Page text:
In this course we will look at great writing, good writing and terrible writing, and will consider what makes it so. We will talk about the obstacles to good writing in the organisations for which the participants work. The course should help them recognise the traps to avoid and the habits to abandon. Participants will also look at the mechanics of writing: what makes for effective writing, writing that engages an audience, writing that communicates, that sinks in. They will have the chance to think about the possibilities of language and writing, including the possibility of enjoying it.
$1,350 GST incl; Group discounts applicable.
This course will proceed in three stages:
The Problems of Public Language. We look at the evils of management claptrap, cliché, slogans and jargon which drain the life from language and debilitate public discourse. We consider the proposition that language is the midwife of our thoughts and not just the means of expressing them. We consider examples of great writing, adequate writing and lousy writing.
The Context of Writing. We discuss the problems they face in their work. Many organizations, and many executives and politicians are as if addicted to jargon, ‘messaging’ and obfuscation. How can writers gently lead them towards plainer and more engaging English? Much of their writing concerns humdrum subjects. How can they breathe life into it? Often they’re confronted with questions for which there are no clear answers. The task is sometimes delicate, the problem intractable. How are they to find the right words?
Analysis of Writing. We look at some of their work. In a two day course this might be a short piece written specifically for the program; if it’s only one day course, we will look at documents their organization has produced and consider ways to improve them.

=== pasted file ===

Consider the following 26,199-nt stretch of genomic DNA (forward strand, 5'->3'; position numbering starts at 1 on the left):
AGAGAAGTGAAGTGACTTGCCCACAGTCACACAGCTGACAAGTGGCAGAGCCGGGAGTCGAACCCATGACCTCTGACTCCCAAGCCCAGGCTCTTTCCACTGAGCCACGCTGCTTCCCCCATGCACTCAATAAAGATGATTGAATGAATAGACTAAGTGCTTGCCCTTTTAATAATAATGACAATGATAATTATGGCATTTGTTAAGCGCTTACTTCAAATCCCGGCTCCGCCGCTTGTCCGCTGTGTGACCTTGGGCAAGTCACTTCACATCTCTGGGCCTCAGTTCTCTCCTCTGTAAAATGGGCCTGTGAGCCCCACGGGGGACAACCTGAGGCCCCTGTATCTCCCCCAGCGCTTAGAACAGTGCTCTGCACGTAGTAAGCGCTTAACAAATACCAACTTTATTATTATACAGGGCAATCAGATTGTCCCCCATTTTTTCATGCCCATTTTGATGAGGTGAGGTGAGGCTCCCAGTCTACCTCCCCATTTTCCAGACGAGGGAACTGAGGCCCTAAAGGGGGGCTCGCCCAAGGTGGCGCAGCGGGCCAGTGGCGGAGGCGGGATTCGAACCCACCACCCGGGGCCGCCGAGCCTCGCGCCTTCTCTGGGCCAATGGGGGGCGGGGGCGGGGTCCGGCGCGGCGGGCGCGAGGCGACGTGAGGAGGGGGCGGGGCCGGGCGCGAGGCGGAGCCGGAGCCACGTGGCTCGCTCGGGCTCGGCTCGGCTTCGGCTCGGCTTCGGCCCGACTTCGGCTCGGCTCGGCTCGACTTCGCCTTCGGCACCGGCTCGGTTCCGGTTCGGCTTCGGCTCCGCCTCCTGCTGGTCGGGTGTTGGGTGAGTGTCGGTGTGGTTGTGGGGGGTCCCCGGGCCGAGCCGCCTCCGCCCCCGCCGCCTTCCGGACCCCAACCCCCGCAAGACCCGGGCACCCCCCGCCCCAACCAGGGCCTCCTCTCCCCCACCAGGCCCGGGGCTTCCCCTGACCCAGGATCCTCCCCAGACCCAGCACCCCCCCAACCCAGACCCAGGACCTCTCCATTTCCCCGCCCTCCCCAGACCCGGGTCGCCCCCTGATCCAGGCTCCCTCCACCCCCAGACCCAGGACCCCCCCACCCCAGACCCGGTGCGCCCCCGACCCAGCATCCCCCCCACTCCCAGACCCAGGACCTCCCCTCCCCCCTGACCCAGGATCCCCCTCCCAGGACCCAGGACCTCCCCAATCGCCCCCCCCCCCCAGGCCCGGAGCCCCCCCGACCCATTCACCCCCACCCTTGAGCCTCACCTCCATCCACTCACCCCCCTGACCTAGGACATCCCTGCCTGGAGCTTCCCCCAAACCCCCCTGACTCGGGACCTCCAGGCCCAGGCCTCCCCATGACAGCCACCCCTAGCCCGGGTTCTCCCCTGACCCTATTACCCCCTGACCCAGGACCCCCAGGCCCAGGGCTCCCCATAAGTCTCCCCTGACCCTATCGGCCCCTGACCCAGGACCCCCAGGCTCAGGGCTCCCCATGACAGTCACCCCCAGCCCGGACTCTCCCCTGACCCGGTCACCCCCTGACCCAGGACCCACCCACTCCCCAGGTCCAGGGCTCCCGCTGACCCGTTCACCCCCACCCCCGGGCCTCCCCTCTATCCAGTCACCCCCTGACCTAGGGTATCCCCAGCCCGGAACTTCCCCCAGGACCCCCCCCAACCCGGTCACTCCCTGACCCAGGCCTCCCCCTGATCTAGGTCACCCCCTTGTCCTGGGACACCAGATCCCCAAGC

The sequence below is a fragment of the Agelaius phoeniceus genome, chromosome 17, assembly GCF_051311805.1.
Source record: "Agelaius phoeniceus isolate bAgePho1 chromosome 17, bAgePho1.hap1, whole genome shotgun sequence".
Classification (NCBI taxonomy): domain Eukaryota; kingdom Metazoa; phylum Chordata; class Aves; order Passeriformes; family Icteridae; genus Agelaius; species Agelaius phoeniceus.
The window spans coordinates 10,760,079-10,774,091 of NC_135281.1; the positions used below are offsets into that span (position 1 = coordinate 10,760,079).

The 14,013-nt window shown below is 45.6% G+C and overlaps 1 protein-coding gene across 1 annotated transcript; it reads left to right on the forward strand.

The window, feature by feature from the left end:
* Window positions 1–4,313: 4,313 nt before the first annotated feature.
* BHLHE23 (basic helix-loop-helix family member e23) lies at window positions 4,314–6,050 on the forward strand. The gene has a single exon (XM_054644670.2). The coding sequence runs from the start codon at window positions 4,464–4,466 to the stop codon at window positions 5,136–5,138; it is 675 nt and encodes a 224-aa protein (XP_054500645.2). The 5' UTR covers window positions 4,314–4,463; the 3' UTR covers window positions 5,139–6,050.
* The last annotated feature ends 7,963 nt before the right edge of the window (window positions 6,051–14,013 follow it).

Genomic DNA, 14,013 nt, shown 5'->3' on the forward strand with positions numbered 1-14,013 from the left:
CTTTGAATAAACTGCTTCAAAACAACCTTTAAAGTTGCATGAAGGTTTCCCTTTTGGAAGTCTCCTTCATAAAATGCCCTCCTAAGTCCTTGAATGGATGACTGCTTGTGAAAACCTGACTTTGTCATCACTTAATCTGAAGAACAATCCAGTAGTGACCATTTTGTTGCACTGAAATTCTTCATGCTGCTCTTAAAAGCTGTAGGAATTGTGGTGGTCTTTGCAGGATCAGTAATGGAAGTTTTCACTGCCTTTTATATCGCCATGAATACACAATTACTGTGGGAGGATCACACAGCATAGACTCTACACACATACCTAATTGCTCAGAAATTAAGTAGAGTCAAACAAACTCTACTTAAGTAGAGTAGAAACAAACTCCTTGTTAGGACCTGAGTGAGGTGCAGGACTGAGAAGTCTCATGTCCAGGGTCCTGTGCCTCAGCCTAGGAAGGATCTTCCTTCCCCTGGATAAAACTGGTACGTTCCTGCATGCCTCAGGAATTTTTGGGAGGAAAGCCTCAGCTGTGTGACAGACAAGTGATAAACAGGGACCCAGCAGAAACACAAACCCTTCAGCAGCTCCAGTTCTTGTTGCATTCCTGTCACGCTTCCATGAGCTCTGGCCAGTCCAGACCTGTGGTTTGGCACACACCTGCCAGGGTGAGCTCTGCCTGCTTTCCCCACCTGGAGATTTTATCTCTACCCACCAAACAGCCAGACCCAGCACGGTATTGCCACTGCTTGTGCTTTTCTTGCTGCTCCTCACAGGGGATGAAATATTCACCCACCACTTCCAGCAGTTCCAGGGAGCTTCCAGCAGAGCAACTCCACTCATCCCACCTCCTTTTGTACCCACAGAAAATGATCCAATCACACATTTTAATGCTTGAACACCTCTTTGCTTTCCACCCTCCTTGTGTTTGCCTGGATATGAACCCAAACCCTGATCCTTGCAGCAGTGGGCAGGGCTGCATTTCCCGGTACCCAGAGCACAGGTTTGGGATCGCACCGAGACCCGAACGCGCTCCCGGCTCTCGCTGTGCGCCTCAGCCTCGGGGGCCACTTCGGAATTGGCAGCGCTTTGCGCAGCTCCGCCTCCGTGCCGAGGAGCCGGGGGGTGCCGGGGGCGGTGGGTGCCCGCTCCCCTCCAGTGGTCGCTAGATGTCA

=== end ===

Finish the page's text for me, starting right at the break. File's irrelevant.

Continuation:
Dr Don Watson
Don Watson BA, Ph.D has won the Age Book of the Year (twice) the ABIA Book of the Year (twice), the NSW Premiers Book of the Year, the Alfred Deakin Prize, a Walkley, and many other awards. His best-selling books include Recollections of a Bleeding Heart: Paul Keating PM; Death Sentence:The Decay of Public Language, Watson’s Dictionary of Weasel Words; American Journeys and The Bush. He was Paul Keating’s speechwriter and adviser, and speechwriter for the Victorian Premier, John Cain. He has written films, political satire for television and the stage, countless articles for newspapers and periodicals here and abroad, and many speeches for Australian business leaders. Four of his books concern writing and language and the corrosive effects of ‘management speak’ and political spin, and he gives regular talks, workshops and master classes on these subjects to public and private sector organizations (Westpac, Ernst and Young, the Victorian Auditor General, the Commonwealth Parliamentary Library, the Fred Hollows Foundation, the Department of Prime Minister and Cabinet, Murray Darling Commission, among many others.)